Son, UM reborn in father's image

Golf: Terps' Miguel Rivera, son of Maryland great Pedro, has developed a renewed feel for the game since overcoming the pain of his father's death.

May 20, 1999|By Don Markus | Don Markus,SUN STAFF

COLLEGE PARK -- When Tom Hanna was a freshman at the University of Maryland, he lived with some of his golf teammates in rooms above the pro shop. One was a fifth-year senior who had helped the Terrapins in 1964 win what remains their only Atlantic Coast Conference championship.

His name was Pedro Rivera.

"Pete kind of took me under his wing," recalled Hanna last week.

More than three decades later, Hanna is the Terrapins' coach and an athlete named Rivera once again figures in the improved performance of the golf program. Today Maryland enters its first NCAA tournament since 1994, one of 23 teams invited to the East Regional in Providence, R.I.

Maryland last made the national portion of the NCAA Championships in 1976, finishing ninth.

Senior Miguel Rivera of Bel Air (John Carroll) is the Terps' hottest player going into the postseason, having shot rounds of par or better six times in Maryland's past three tournaments. He is fresh off the first victory of his college career at the Furman Intercollegiate two weeks ago, where he won a five-hole playoff.

Hanna had heard about Miguel's talent from his longtime friend, Pedro, Miguel's father. The two had stayed in touch as Hanna tried his hand on the Canadian and PGA tours for a number of years and then returned to his alma mater as director of golf in 1991. Shortly after becoming coach in 1993, he started recruiting the younger Rivera.

Miguel Rivera would become Hanna's first national recruit. The summer after his freshman year at Maryland, his father, Pedro, died of cancer in his mid-50s.

"Miguel and his dad were as close as two people can be," Hanna said. "When Pete died, I think Miguel was in denial. But he got very moody. His golf suffered. I didn't play him in his last three tournaments that fall because I thought I was going to lose him academically."

Said Rivera: "I didn't know how to deal with those issues. When someone close to you dies, you don't know what to do. There was a lot of soul-searching. I didn't care too much about golf."

Rivera showed much improvement as a junior with three top-10 finishes, including a fourth place at the Palmetto Classic. Last fall he had the second-best average on the team (72.5) and figured on a respectable finish for his career this spring.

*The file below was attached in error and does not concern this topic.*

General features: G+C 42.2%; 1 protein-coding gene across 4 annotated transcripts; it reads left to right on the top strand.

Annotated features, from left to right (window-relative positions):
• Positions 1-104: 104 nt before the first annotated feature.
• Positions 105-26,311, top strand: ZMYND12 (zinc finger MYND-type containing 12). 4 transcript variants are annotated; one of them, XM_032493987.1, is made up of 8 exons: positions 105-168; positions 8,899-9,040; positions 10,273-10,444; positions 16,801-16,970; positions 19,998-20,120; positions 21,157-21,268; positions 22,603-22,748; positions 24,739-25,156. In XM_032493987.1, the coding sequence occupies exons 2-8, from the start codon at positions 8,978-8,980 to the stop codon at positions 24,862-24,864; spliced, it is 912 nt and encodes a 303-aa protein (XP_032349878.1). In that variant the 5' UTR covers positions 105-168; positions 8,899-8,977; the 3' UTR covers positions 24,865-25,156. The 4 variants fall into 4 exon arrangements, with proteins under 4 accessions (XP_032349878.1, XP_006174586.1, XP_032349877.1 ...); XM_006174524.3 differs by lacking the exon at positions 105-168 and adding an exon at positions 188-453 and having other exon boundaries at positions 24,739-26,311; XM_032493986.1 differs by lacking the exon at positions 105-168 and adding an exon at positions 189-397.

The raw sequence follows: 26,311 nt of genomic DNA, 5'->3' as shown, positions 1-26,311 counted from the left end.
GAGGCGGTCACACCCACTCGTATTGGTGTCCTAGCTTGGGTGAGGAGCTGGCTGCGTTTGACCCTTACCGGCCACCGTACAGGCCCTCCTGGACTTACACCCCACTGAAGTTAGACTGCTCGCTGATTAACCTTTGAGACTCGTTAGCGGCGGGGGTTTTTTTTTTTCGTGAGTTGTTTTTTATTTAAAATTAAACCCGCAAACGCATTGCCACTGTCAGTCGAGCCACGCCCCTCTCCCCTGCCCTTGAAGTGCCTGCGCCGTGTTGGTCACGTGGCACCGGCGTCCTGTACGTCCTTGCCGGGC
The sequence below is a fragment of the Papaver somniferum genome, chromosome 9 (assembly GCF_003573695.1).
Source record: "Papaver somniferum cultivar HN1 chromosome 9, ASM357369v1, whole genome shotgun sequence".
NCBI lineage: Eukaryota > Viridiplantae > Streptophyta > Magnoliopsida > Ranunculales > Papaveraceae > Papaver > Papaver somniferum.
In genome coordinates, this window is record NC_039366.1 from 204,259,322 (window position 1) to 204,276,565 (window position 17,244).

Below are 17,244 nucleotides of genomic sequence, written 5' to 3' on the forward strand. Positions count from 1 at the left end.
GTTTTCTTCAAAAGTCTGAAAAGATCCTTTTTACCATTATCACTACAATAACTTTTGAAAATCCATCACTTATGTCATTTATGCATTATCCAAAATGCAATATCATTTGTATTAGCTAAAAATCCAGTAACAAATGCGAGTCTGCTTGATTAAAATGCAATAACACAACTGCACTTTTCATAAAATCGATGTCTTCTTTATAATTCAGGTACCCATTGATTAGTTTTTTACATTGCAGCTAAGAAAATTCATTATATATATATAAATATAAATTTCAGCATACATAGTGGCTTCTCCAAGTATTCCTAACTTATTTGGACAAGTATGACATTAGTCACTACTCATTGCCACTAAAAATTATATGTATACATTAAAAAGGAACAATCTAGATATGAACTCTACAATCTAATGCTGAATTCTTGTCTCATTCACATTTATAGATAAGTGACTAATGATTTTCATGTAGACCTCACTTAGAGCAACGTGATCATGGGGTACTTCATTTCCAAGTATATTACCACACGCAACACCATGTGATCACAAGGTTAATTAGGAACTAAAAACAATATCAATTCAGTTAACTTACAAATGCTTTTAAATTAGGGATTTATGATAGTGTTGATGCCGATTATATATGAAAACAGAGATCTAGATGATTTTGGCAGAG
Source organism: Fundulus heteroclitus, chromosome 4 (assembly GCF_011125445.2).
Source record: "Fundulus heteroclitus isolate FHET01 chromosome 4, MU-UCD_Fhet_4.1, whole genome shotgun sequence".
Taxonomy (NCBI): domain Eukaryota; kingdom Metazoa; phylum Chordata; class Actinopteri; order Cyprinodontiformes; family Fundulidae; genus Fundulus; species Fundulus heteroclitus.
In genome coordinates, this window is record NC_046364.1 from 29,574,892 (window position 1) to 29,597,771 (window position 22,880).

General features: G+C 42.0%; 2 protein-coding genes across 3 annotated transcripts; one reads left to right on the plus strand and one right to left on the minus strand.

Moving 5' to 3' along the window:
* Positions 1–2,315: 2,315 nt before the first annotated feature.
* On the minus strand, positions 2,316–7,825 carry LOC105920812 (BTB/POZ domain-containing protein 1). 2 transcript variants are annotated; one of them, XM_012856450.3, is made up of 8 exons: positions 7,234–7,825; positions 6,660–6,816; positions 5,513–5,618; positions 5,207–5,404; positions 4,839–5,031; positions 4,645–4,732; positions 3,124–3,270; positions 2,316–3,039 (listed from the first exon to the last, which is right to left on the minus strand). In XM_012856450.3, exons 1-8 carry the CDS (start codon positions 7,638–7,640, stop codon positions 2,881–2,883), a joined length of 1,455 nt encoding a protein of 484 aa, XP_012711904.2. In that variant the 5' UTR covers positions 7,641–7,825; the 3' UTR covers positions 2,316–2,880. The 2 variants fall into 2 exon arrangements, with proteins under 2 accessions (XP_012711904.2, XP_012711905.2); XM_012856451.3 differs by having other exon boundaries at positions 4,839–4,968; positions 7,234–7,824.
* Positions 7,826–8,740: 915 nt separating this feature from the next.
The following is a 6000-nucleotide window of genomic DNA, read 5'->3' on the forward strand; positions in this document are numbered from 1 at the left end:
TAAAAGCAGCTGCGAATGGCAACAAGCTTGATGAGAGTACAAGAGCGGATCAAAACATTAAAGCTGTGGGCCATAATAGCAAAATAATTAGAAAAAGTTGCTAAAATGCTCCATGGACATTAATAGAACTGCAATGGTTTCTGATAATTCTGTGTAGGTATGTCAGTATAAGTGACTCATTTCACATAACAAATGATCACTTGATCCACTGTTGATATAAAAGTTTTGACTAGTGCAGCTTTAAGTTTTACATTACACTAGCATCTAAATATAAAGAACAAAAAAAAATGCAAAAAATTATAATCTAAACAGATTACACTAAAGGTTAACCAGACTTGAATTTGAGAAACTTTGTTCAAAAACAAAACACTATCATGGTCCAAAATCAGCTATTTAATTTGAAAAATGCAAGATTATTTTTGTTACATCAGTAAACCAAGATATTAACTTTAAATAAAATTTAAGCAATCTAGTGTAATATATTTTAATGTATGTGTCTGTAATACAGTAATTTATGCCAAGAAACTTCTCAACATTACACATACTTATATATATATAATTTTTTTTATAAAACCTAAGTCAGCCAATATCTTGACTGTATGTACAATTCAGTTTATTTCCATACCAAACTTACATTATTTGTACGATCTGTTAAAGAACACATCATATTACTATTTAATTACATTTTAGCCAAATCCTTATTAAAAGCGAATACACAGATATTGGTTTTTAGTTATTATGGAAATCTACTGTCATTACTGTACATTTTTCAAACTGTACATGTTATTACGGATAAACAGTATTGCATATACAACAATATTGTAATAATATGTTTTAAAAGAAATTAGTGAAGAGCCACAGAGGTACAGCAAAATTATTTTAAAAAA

"I got into position coming into this year that I could have made a bid for All-America," said Rivera, 22. "I let it slip at the beginning of the season and I didn't play too well. Sometimes when you want something too much, you try too hard. I think that's what happened."

After playing poorly in a tournament in March, Rivera began reading some notes he had saved since age "10 or 11," when his father gave Miguel lessons at the old Edgewood Golf Club.

It was a scene similar to that of PGA Tour star Davis Love before winning the PGA Championship two summers ago. Not only did Love turn the notes of his late father into a book, but also his first victory in a major. Miguel Rivera doesn't have such lofty goals.

"Individual stuff doesn't mean that much to me right now," said Rivera, who is third on the team in scoring at 74.2, behind juniors Keith Unikel of Potomac (72.3) and Gary Mankulish of Laurel (73.6). "It would be great to win [the NCAA individual title], but I want the team to do well."

This has been a breakthrough season for Maryland. The Terrapins, who have finished in the top six in each of their seven tournaments and in the top three in four of them, are ranked 31st. (Georgia is No. 1 in the national rankings released yesterday.)

"I expected it," said Hanna, a 1971 graduate. "We played extremely well last spring. We had a couple of seconds and a third at the end of the season and we had everyone coming back."

The Terrapins have overcome a number of obstacles to get this far. Hanna found out over the winter that Ed Flowerdew, who finished the fall season third behind Unikel and Rivera, had opted to spend the spring working on his last 18 credits needed to graduate.

Then came injuries to Rivera and Unikel.

"Miguel popped a hernia at the Old Dominion tournament," said Hanna. "He pushed it back in and played 36 holes in extreme pain. It was that kind of guts, where Miguel was really hurt but he came through for the team, that sort of sums of what these guys have done."

The Terrapins' revival comes at a time when the Maryland players are seeing the potential of a program that could compete with ACC rivals such as Georgia Tech, Duke and North Carolina. The finishing touches are being put on a $2.5 million clubhouse that includes office space for Hanna.

Just as Rivera's father was once part of building Maryland into an ACC power, Miguel Rivera is happy to be a key contributor to the program's revival. It has been a tumultuous four years for him personally, and he looks forward to taking some time off from golf in the fall to finish his degree in business.

But he is in no rush to start grinding. "That year off can do me a world of good," he said. "I'm not that far off."

Hanna has literally watched Miguel grow up, more so since Pedro Rivera's death.

"I don't know if he'll ever get over it," Hanna said. "But I know when we go to the NCAAs he'll be playing for his dad."

Pub Date: 5/20/99

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